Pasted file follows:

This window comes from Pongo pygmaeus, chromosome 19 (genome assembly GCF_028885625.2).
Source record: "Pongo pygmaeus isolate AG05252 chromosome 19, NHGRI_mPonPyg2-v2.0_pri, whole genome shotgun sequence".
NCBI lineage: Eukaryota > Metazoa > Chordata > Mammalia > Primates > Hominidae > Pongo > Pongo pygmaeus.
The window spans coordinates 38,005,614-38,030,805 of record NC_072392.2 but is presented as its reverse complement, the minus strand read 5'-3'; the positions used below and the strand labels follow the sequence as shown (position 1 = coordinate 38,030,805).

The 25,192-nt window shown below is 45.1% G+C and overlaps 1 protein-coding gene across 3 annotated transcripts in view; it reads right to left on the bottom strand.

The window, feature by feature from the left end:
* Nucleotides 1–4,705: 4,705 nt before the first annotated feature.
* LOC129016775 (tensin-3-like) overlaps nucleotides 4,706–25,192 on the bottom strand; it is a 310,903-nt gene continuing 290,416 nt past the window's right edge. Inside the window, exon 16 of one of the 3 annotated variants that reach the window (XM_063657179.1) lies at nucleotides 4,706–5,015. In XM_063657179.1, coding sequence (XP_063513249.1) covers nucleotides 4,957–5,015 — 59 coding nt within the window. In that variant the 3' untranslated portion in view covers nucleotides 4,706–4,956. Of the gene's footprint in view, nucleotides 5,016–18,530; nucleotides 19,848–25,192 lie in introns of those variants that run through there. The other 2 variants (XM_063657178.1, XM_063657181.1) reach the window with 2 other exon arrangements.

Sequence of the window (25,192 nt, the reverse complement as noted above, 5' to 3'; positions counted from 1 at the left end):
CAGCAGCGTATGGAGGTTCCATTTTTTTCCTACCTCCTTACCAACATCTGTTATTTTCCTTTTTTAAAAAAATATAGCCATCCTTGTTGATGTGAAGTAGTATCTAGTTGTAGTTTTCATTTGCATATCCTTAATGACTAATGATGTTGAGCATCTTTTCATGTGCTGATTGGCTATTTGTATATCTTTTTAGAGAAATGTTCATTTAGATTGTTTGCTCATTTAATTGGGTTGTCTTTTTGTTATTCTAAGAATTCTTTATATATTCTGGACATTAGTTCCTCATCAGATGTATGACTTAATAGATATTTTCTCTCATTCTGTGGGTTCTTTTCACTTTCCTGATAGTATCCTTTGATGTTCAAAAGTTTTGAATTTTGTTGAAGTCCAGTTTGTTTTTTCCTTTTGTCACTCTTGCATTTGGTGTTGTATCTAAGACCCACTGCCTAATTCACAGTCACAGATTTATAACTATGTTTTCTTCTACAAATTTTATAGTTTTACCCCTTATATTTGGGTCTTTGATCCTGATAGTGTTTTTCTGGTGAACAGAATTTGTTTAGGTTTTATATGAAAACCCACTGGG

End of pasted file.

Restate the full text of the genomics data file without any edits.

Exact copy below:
This window comes from Pongo pygmaeus, chromosome 19 (genome assembly GCF_028885625.2).
Source record: "Pongo pygmaeus isolate AG05252 chromosome 19, NHGRI_mPonPyg2-v2.0_pri, whole genome shotgun sequence".
NCBI lineage: Eukaryota > Metazoa > Chordata > Mammalia > Primates > Hominidae > Pongo > Pongo pygmaeus.
The window spans coordinates 38,005,614-38,030,805 of record NC_072392.2 but is presented as its reverse complement, the minus strand read 5'-3'; the positions used below and the strand labels follow the sequence as shown (position 1 = coordinate 38,030,805).

The 25,192-nt window shown below is 45.1% G+C and overlaps 1 protein-coding gene across 3 annotated transcripts in view; it reads right to left on the bottom strand.

The window, feature by feature from the left end:
* Nucleotides 1–4,705: 4,705 nt before the first annotated feature.
* LOC129016775 (tensin-3-like) overlaps nucleotides 4,706–25,192 on the bottom strand; it is a 310,903-nt gene continuing 290,416 nt past the window's right edge. Inside the window, exon 16 of one of the 3 annotated variants that reach the window (XM_063657179.1) lies at nucleotides 4,706–5,015. In XM_063657179.1, coding sequence (XP_063513249.1) covers nucleotides 4,957–5,015 — 59 coding nt within the window. In that variant the 3' untranslated portion in view covers nucleotides 4,706–4,956. Of the gene's footprint in view, nucleotides 5,016–18,530; nucleotides 19,848–25,192 lie in introns of those variants that run through there. The other 2 variants (XM_063657178.1, XM_063657181.1) reach the window with 2 other exon arrangements.

Sequence of the window (25,192 nt, the reverse complement as noted above, 5' to 3'; positions counted from 1 at the left end):
CAGCAGCGTATGGAGGTTCCATTTTTTTCCTACCTCCTTACCAACATCTGTTATTTTCCTTTTTTAAAAAAATATAGCCATCCTTGTTGATGTGAAGTAGTATCTAGTTGTAGTTTTCATTTGCATATCCTTAATGACTAATGATGTTGAGCATCTTTTCATGTGCTGATTGGCTATTTGTATATCTTTTTAGAGAAATGTTCATTTAGATTGTTTGCTCATTTAATTGGGTTGTCTTTTTGTTATTCTAAGAATTCTTTATATATTCTGGACATTAGTTCCTCATCAGATGTATGACTTAATAGATATTTTCTCTCATTCTGTGGGTTCTTTTCACTTTCCTGATAGTATCCTTTGATGTTCAAAAGTTTTGAATTTTGTTGAAGTCCAGTTTGTTTTTTCCTTTTGTCACTCTTGCATTTGGTGTTGTATCTAAGACCCACTGCCTAATTCACAGTCACAGATTTATAACTATGTTTTCTTCTACAAATTTTATAGTTTTACCCCTTATATTTGGGTCTTTGATCCTGATAGTGTTTTTCTGGTGAACAGAATTTGTTTAGGTTTTATATGAAAACCCACTGGG